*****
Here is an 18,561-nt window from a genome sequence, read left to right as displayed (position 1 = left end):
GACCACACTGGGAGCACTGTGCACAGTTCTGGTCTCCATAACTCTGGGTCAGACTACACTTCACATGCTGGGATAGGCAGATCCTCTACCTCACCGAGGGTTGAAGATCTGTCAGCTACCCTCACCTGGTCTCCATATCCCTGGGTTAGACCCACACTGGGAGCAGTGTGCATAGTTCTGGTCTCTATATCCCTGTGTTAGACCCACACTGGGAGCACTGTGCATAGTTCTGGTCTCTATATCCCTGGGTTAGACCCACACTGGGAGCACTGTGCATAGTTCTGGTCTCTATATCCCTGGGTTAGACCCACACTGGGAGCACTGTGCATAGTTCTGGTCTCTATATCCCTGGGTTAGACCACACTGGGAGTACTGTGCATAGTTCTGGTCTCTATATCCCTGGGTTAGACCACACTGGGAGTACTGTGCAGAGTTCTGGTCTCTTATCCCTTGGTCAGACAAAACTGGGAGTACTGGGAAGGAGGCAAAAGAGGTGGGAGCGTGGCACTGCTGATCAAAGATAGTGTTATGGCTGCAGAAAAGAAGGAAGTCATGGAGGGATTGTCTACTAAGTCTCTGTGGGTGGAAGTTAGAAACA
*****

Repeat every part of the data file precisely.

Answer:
Here is an 18,561-nt window from a genome sequence, read left to right as displayed (position 1 = left end):
GACCACACTGGGAGCACTGTGCACAGTTCTGGTCTCCATAACTCTGGGTCAGACTACACTTCACATGCTGGGATAGGCAGATCCTCTACCTCACCGAGGGTTGAAGATCTGTCAGCTACCCTCACCTGGTCTCCATATCCCTGGGTTAGACCCACACTGGGAGCAGTGTGCATAGTTCTGGTCTCTATATCCCTGTGTTAGACCCACACTGGGAGCACTGTGCATAGTTCTGGTCTCTATATCCCTGGGTTAGACCCACACTGGGAGCACTGTGCATAGTTCTGGTCTCTATATCCCTGGGTTAGACCCACACTGGGAGCACTGTGCATAGTTCTGGTCTCTATATCCCTGGGTTAGACCACACTGGGAGTACTGTGCATAGTTCTGGTCTCTATATCCCTGGGTTAGACCACACTGGGAGTACTGTGCAGAGTTCTGGTCTCTTATCCCTTGGTCAGACAAAACTGGGAGTACTGGGAAGGAGGCAAAAGAGGTGGGAGCGTGGCACTGCTGATCAAAGATAGTGTTATGGCTGCAGAAAAGAAGGAAGTCATGGAGGGATTGTCTACTAAGTCTCTGTGGGTGGAAGTTAGAAACA